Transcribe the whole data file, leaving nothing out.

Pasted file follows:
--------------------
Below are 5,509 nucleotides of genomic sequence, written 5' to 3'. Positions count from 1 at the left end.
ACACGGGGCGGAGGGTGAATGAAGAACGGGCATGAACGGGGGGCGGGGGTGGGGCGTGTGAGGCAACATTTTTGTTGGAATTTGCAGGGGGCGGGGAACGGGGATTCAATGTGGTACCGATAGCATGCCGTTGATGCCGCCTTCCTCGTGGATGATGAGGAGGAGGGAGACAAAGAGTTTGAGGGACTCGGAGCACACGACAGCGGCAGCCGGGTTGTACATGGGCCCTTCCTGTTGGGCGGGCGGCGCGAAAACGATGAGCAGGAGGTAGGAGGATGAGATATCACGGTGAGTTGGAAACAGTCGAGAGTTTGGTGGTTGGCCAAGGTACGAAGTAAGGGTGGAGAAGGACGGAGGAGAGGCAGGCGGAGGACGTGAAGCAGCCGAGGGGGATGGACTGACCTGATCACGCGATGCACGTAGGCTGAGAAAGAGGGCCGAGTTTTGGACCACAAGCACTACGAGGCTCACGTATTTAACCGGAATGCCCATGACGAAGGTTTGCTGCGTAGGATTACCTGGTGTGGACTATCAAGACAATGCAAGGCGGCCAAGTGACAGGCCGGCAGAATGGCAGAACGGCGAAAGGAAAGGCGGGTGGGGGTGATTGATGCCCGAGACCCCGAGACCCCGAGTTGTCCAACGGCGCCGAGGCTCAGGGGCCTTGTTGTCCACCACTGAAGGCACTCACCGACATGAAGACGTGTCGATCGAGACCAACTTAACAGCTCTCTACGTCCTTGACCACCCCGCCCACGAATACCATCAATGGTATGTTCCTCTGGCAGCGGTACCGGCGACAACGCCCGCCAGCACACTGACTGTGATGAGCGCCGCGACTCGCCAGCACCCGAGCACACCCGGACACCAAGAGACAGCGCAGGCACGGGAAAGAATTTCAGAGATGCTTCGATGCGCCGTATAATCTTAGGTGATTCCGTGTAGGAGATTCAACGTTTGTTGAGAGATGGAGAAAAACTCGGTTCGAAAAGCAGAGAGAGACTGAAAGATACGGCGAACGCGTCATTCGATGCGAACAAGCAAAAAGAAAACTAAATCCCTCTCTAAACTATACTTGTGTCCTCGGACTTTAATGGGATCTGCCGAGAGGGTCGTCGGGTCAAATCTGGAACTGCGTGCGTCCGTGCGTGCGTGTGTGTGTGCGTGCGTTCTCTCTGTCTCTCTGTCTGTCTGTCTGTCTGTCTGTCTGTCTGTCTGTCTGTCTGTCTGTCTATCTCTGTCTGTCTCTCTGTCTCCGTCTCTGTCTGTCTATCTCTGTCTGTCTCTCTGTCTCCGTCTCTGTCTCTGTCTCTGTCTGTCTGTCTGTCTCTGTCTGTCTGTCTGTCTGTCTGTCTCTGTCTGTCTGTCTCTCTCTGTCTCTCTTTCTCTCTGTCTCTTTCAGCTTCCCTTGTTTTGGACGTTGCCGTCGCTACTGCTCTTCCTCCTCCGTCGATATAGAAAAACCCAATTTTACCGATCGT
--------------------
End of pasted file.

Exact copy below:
Below are 5,509 nucleotides of genomic sequence, written 5' to 3'. Positions count from 1 at the left end.
ACACGGGGCGGAGGGTGAATGAAGAACGGGCATGAACGGGGGGCGGGGGTGGGGCGTGTGAGGCAACATTTTTGTTGGAATTTGCAGGGGGCGGGGAACGGGGATTCAATGTGGTACCGATAGCATGCCGTTGATGCCGCCTTCCTCGTGGATGATGAGGAGGAGGGAGACAAAGAGTTTGAGGGACTCGGAGCACACGACAGCGGCAGCCGGGTTGTACATGGGCCCTTCCTGTTGGGCGGGCGGCGCGAAAACGATGAGCAGGAGGTAGGAGGATGAGATATCACGGTGAGTTGGAAACAGTCGAGAGTTTGGTGGTTGGCCAAGGTACGAAGTAAGGGTGGAGAAGGACGGAGGAGAGGCAGGCGGAGGACGTGAAGCAGCCGAGGGGGATGGACTGACCTGATCACGCGATGCACGTAGGCTGAGAAAGAGGGCCGAGTTTTGGACCACAAGCACTACGAGGCTCACGTATTTAACCGGAATGCCCATGACGAAGGTTTGCTGCGTAGGATTACCTGGTGTGGACTATCAAGACAATGCAAGGCGGCCAAGTGACAGGCCGGCAGAATGGCAGAACGGCGAAAGGAAAGGCGGGTGGGGGTGATTGATGCCCGAGACCCCGAGACCCCGAGTTGTCCAACGGCGCCGAGGCTCAGGGGCCTTGTTGTCCACCACTGAAGGCACTCACCGACATGAAGACGTGTCGATCGAGACCAACTTAACAGCTCTCTACGTCCTTGACCACCCCGCCCACGAATACCATCAATGGTATGTTCCTCTGGCAGCGGTACCGGCGACAACGCCCGCCAGCACACTGACTGTGATGAGCGCCGCGACTCGCCAGCACCCGAGCACACCCGGACACCAAGAGACAGCGCAGGCACGGGAAAGAATTTCAGAGATGCTTCGATGCGCCGTATAATCTTAGGTGATTCCGTGTAGGAGATTCAACGTTTGTTGAGAGATGGAGAAAAACTCGGTTCGAAAAGCAGAGAGAGACTGAAAGATACGGCGAACGCGTCATTCGATGCGAACAAGCAAAAAGAAAACTAAATCCCTCTCTAAACTATACTTGTGTCCTCGGACTTTAATGGGATCTGCCGAGAGGGTCGTCGGGTCAAATCTGGAACTGCGTGCGTCCGTGCGTGCGTGTGTGTGTGCGTGCGTTCTCTCTGTCTCTCTGTCTGTCTGTCTGTCTGTCTGTCTGTCTGTCTGTCTGTCTGTCTGTCTATCTCTGTCTGTCTCTCTGTCTCCGTCTCTGTCTGTCTATCTCTGTCTGTCTCTCTGTCTCCGTCTCTGTCTCTGTCTCTGTCTGTCTGTCTGTCTCTGTCTGTCTGTCTGTCTGTCTGTCTCTGTCTGTCTGTCTCTCTCTGTCTCTCTTTCTCTCTGTCTCTTTCAGCTTCCCTTGTTTTGGACGTTGCCGTCGCTACTGCTCTTCCTCCTCCGTCGATATAGAAAAACCCAATTTTACCGATCGT